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How You Can Build a Resilient Workforce

By Walecia Konrad · June 28, 2021 · 4 minute read

We’re here to help! First and foremost, SoFi Learn strives to be a beneficial resource to you as you navigate your financial journey. Read more We develop content that covers a variety of financial topics. Sometimes, that content may include information about products, features, or services that SoFi does not provide. We aim to break down complicated concepts, loop you in on the latest trends, and keep you up-to-date on the stuff you can use to help get your money right. Read less

How You Can Build a Resilient Workforce

What is resiliency? It’s the ability to adapt and even thrive in times of uncertainty.

Resilient employees embrace new challenges, solve problems and build teams, all while keeping a solid goal in mind, according to MetLIfe’s 18th Annual U.S. Employee Benefits Trend Study 2020 entitled Mental Health: A Path to a Resilient Workforce and Business Recovery, which includes feedback from 1,000 workplace decision-makers and 2,000 full-time employees over the age of 21.

During the pandemic, employers may have learned a new appreciation for resiliency. That’s because they collectively witnessed hundreds of thousands of workers continue to meet and exceed expectations in all types of jobs, across all levels, during a devastating time. But even though we seem to be approaching the end of the pandemic, the stresses workers experienced are likely to have a long-lasting impact on our workforce and the way we will work in the future.

It’s a reminder to HR professionals just how prized the quality of resiliency should be and how important it is to build and nurture workplace resilience. The bottom line: More resilient employees may have a positive impact on your business, especially for firms that are recovering from COVID-19’s negative economic impacts.

Here’s what HR professionals can do to help employees become more resilient.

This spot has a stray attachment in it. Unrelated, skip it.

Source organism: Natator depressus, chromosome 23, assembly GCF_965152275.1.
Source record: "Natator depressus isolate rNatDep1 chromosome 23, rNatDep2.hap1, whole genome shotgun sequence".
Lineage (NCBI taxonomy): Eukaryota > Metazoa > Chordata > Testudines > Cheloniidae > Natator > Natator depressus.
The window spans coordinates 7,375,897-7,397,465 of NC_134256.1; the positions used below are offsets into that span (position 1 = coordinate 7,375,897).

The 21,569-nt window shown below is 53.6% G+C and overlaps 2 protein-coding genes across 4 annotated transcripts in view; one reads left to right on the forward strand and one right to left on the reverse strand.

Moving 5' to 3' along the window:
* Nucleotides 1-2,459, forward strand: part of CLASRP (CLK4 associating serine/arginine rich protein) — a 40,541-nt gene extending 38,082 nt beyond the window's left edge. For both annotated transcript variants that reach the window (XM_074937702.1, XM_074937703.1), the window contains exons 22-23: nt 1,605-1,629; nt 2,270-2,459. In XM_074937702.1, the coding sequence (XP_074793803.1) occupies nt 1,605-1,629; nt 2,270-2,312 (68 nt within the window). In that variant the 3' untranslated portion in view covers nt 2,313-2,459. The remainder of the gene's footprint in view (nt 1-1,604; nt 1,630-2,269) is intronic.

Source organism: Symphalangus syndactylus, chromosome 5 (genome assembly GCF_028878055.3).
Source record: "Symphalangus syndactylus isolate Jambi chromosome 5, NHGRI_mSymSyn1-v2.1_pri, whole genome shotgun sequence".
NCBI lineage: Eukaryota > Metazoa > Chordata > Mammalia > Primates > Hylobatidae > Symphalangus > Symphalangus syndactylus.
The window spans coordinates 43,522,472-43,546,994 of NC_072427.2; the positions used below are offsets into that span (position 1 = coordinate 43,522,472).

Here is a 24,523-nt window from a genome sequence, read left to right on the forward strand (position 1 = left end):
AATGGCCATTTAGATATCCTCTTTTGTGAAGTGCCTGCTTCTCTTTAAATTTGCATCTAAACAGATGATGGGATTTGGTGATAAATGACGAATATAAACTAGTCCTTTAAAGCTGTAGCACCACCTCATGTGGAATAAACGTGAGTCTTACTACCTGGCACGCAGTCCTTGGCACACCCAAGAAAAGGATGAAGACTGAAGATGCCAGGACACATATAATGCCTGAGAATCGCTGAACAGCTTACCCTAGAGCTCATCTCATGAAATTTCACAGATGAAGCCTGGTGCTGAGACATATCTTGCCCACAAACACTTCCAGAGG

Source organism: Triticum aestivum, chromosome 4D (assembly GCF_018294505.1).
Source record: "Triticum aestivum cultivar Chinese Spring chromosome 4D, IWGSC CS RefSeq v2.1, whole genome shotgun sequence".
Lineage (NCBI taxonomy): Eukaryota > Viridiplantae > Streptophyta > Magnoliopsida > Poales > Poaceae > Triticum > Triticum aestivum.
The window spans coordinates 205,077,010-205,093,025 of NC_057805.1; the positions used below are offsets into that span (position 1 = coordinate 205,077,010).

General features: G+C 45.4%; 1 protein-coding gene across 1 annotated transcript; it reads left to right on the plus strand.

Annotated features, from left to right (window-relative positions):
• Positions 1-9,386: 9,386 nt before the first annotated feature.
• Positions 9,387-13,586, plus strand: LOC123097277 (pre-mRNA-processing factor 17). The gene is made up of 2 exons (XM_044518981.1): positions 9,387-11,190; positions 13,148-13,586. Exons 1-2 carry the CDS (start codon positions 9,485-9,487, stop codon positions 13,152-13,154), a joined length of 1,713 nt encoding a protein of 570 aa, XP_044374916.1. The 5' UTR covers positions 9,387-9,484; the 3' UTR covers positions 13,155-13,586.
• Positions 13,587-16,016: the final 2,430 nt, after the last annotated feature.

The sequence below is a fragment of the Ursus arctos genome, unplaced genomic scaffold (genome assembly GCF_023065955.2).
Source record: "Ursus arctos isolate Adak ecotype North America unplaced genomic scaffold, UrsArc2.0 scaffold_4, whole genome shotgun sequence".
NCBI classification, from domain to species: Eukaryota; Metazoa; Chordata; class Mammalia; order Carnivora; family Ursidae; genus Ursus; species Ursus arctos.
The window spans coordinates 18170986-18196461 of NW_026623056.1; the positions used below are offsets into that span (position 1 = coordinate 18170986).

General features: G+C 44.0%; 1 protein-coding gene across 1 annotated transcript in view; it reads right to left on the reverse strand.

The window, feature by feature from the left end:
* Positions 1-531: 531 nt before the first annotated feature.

Acknowledge Pandemic Stress

COVID-19 added dramatic new stressors for employees. These included illness and the fear of illness, isolation, economic uncertainty, working remotely, and homeschooling children. As employees shift back to the workplace or make the decision to stay remote, many may be suffering from COVID-related and post-COVID stress. Forty-one percent of workers say they feel stressed, burnt out, or depressed at work regularly, according to the MetLife survey. And as we all continue to adjust to a post-COVID world and workplace, there are likely to be more challenges and stresses on an ongoing basis.

Acknowledging this stress and the signs of burnout and depression that may also be evident in your workforce is the first step toward building a resilient culture for the future. An open culture in which employees feel comfortable voicing their challenges and asking for help with no fear of stigma builds trust and loyalty among your workforce. Taking these initial steps sets the stage for fostering well-being and accelerating resilience.

Lay the Foundations for Resilience in Your Workforce

Do you have the infrastructure in place to support your workers and help them achieve resiliency? To answer that question, you may need to determine if your mental health benefits are comprehensive, accessible, and inclusive. A strong connection between mental health and resiliency is supported by the findings that 80% of employees who rate their mental health as good are productive and 79% are engaged with their work. By way of contrast, those figures are 60% and 47%, respectively, for employees who do not rate their mental health as good, according to the MetLife survey.